DETROIT – General Motors Chief Economist Mustafa Mohatarem expects European OEMs to dump excess inventory into the U.S. market if car sales on the continent slump after a popular vote in the U.K. to exit the European Union.

“You will see some diversion of product to the U.S.,” Mohatarem says of last week’s surprising Brexit vote, which prompted a sell-off in global markets and sparked fears Europe could slide back into a recession it has been clawing out of since 2008.

It has led some auto analysts to forecast a nearly 10% decline in new-vehicle registrations in the U.K., while sales in Western Europe are seen dropping after eking out gains last year.

According to Mohatarem, European OEMs probably will not curtail production if those forecasts prove correct. Instead, he says, the extra inventory could flow to the U.S. much as it did during the height of the Great Recession.

However, do not expect German, Italian and British automakers to employ steep discounts to move the excess sheet metal, Mohatarem says.

“The Fed will keep (interest) rates low,” he says of the U.S. Federal Reserve’s record low policy rate of between 0.25% and 0.50%.

Prior to Brexit, speculation hummed that the nation’s central bank would move the rates higher because the near-zero rates are not providing expected economic stimulus.

Mohatarem stops short of providing a forecast for the U.K. and Western Europe, choosing instead to “let the dust settle” before arriving at any conclusions.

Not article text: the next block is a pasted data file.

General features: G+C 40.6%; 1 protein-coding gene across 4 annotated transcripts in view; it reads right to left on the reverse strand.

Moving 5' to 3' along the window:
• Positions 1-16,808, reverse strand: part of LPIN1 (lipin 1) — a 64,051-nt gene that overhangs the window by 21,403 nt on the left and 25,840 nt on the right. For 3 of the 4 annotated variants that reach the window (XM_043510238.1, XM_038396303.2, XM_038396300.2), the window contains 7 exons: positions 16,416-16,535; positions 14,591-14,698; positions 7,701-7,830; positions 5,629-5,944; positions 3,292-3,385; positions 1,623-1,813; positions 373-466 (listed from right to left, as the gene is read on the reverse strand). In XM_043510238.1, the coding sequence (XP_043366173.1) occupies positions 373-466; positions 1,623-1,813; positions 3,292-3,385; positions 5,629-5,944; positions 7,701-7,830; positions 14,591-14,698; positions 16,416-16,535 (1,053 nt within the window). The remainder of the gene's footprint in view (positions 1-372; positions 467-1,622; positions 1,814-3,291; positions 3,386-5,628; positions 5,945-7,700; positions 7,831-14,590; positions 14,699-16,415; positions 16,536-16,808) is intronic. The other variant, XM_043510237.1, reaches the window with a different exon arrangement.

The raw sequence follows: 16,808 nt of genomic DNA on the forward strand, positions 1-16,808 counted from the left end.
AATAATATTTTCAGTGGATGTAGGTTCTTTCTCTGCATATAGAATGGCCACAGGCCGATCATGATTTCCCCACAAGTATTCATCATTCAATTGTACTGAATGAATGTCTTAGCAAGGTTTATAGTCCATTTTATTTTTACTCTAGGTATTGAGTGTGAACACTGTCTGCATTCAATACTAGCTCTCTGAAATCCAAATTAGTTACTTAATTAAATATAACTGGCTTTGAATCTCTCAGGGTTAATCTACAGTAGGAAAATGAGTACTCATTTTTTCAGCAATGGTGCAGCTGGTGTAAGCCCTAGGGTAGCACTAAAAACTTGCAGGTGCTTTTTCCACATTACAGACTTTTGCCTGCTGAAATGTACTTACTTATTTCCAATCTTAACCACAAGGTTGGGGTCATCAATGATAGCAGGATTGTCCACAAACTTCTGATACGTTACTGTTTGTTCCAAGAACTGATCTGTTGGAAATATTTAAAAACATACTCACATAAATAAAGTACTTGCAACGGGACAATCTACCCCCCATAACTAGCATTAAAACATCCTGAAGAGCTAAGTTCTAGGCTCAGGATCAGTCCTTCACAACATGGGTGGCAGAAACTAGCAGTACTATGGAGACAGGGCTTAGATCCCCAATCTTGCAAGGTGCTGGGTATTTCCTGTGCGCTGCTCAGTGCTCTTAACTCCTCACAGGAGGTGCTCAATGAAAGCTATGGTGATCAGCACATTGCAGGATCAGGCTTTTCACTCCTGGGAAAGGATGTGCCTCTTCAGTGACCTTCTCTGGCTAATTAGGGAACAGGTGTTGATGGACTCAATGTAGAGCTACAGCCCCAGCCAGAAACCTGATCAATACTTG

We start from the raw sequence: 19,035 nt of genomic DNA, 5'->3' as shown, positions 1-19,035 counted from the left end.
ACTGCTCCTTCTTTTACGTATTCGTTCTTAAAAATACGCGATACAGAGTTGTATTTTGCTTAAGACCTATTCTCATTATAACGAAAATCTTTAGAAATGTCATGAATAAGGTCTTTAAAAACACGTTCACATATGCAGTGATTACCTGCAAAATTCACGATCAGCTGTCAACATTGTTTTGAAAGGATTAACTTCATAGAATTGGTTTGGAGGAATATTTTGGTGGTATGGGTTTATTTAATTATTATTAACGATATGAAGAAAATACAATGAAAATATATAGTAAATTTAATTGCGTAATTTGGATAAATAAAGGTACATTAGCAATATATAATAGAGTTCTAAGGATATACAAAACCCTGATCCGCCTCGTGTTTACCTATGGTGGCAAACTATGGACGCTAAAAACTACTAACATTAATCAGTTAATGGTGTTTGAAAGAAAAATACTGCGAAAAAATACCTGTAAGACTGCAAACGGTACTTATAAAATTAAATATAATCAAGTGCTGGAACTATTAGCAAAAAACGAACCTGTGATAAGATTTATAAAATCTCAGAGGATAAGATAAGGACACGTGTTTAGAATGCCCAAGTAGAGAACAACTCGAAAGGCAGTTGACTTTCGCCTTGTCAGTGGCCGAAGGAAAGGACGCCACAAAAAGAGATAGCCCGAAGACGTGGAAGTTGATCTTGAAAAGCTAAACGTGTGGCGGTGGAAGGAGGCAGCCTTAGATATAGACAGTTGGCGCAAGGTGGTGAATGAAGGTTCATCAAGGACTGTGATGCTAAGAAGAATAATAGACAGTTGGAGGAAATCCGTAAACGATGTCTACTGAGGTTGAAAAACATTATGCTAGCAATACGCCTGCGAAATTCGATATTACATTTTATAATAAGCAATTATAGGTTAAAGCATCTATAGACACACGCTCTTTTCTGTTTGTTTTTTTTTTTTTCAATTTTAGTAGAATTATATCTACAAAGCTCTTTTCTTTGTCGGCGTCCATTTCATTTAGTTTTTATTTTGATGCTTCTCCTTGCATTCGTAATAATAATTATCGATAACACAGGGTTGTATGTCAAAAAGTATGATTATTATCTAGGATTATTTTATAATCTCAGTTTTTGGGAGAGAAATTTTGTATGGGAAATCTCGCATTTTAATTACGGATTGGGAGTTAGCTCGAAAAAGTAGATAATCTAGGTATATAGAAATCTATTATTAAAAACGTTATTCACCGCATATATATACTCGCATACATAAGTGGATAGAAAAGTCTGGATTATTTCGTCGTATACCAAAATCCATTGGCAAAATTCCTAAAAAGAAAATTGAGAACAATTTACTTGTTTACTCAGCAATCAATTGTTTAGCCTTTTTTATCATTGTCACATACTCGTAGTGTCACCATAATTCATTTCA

“Give it a week or so,” Mohatarem tells WardsAuto. “The stock markets already are settling down.”

GM in recent days also has reaffirmed expectations for its European unit, Adam Opel, to break even this year or become profitable after billions of dollars in restructuring to break from red ink for the first time in 15 years.

GM operates two assembly plants in the U.K., building Vauxhall and Opel Astra small cars for local and export markets in Ellesmere Port near Liverpool and vans for the brands in Luton north of London. Combined production at the facilities last year reached 153,189 units. About 13.5% of global Vauxhall/Opel production comes from Ellesmere Port and Luton.

According to WardsAuto data, sales of Vauxhall-brand vehicles in the U.K. grew 2.3% last year to 311,654 units from 304,705. Total GM sales in Europe last year fell 7.7% to 1.17 million from 1.26 million, but through the first five months of this year are tracking ahead 5.7% to 410,469 from 388,356.

Mohatarem says it remains unclear how GM production in the U.K. might be affected by Brexit, because new trade agreements must be drawn. As for sales, he does not see credit tightening for buyers since central banks in the U.K. and Europe have pledged to meet liquidity demands.

“My guess is the auto industry is so important to the (European) economy, not much will change,” he says.

If the British pound continues to weaken against the U.S. dollar, an exchange rate that already has reached a record low, U.K. household income will fall and products such as autos will become more expensive in the near term, Mohatarem says. Longer-term, a weak sterling would make production in the region less costly.